Why High Schools Must Start Teaching the Value of Money
As access to information grows, there are few things that grab the attention of young people more than money. Or I should say, the perception of having money. As teachers and administrators we must, more than ever, assist in drawing the distinction between looking rich and being rich. Especially since we are finally seeing progress in personal finance requirements as stated in the Survey of the States which is a report released every two years by Council for Economic Education. Requirements are not enough.
Even though we are finally seeing growth in this niche of education, teaching them about things they will need as they get older may still not provide the impact necessary to make real change in the financial habits of our younger generations. We must affect their habits as soon as possible, not just just provide them information then pat ourselves on the back.
A kid goes to the store and buys a drink with their friends. They could wait 30 minutes and be home and not spend any money. They could even be waiting at a store to be picked up and be home in 15 minutes or less. Instead of waiting, they walk through the store and see a beverage they like. Without recognizing all the marketing that goes into creating the desire to buy, they make a purchase. Maybe their parent even says “why didn’t you wait til you got home?” I’ll let all the adults out there imagine their response to that question. In their mind “it’s only 2 dollars.” Maybe they go to get a Starbucks with their friends sometimes weekly. It’s these small micro-spending habits we must attack. More specifically getting them to consciously think about is this a need or want? To a kid with a group of friends all trying to fit in this can be difficult. When achieved it’s an exponentially positive impact.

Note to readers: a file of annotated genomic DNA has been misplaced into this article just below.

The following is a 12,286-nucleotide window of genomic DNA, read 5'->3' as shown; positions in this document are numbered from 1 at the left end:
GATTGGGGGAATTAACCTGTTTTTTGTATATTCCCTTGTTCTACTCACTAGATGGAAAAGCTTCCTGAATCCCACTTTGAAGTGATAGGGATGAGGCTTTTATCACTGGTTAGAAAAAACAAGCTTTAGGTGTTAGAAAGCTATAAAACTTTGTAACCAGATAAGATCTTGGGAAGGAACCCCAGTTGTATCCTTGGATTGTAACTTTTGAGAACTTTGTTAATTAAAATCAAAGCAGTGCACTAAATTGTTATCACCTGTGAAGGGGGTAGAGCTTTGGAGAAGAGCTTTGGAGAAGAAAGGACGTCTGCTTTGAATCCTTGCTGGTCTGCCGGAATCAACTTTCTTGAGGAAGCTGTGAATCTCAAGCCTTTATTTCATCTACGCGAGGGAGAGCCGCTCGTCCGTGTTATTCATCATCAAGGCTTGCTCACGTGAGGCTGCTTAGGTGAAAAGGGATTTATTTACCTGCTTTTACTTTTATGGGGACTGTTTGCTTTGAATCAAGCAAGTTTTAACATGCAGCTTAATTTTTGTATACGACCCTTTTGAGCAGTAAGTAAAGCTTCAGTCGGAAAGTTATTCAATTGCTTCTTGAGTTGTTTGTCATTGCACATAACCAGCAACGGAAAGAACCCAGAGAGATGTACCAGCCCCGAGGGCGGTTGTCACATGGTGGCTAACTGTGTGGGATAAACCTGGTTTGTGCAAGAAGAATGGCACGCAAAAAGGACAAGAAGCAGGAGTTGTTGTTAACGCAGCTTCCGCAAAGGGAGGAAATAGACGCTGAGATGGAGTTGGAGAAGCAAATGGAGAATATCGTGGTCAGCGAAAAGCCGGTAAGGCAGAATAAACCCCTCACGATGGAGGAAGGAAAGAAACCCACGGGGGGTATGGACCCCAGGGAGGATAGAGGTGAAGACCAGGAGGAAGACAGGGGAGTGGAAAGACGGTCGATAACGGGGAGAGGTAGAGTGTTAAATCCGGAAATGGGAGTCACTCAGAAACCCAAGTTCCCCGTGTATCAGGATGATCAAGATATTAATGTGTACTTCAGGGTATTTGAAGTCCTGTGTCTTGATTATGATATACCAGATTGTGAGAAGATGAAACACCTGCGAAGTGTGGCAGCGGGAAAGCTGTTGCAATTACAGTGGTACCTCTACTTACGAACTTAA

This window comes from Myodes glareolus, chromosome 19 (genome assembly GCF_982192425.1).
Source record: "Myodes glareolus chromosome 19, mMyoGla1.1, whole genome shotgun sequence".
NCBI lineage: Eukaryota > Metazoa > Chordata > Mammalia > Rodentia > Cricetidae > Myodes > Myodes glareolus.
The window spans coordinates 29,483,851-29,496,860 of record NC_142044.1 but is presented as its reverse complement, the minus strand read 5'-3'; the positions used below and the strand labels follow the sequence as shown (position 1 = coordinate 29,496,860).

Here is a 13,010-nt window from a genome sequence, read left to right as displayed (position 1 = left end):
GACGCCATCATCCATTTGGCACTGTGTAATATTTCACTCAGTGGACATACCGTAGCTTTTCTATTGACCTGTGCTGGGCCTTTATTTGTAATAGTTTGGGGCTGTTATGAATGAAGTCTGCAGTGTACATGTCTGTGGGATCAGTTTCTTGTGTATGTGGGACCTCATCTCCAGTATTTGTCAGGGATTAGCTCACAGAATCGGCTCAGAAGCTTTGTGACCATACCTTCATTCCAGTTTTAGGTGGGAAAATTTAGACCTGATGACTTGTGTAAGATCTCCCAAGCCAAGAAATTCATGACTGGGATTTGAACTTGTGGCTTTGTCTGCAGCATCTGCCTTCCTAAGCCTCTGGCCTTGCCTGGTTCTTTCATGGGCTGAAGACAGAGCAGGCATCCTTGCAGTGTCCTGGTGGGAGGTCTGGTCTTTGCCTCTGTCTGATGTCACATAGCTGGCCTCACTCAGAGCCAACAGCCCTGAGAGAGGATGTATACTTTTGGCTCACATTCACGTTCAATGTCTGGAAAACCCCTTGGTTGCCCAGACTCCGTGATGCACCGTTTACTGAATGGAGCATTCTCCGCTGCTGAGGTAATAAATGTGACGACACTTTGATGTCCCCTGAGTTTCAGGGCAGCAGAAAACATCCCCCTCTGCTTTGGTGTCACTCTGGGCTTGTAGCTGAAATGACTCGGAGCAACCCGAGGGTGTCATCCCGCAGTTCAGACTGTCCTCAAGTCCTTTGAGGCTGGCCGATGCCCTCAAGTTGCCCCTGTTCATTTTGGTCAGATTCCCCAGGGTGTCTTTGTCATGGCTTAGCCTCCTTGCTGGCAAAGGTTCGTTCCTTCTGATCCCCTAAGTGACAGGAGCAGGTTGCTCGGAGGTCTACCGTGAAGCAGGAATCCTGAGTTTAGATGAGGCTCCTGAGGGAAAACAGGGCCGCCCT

When we are able to draw a distinct line between these kinds of purchases and their ability to live and succeed later in life, we are then able to affect larger purchase.
So how do we do that? How do we teach them something so valuable that it overcomes every teenagers greatest challenge… peer pressure?
We have to draw a correlation between what they care about right now and the process to attaining that and the process of spending money and show them it’s the same. They could want to be an athlete or a singer. They could want to be a scientist or an english major. If we can show them that, although those things seem completely unrelated, they are actually exactly the same. Specifically, the process is the same. The sacrifices, the delayed gratification, the ability to say no to the group in a way that isn’t ostracizing to their friends so that they can achieve something. To connect those dots and to create a realization of the process to succeed gives all the new personal finance requirements substance.
If we are not able to teach the value of money alone with the technical terms and formulas for things like compound interest and return on investment then we will water down the impact of those changes and minimize the advocates who fought so hard to make them. More importantly we will be patting ourselves on the back for starting to help and then completely ignoring the endgame.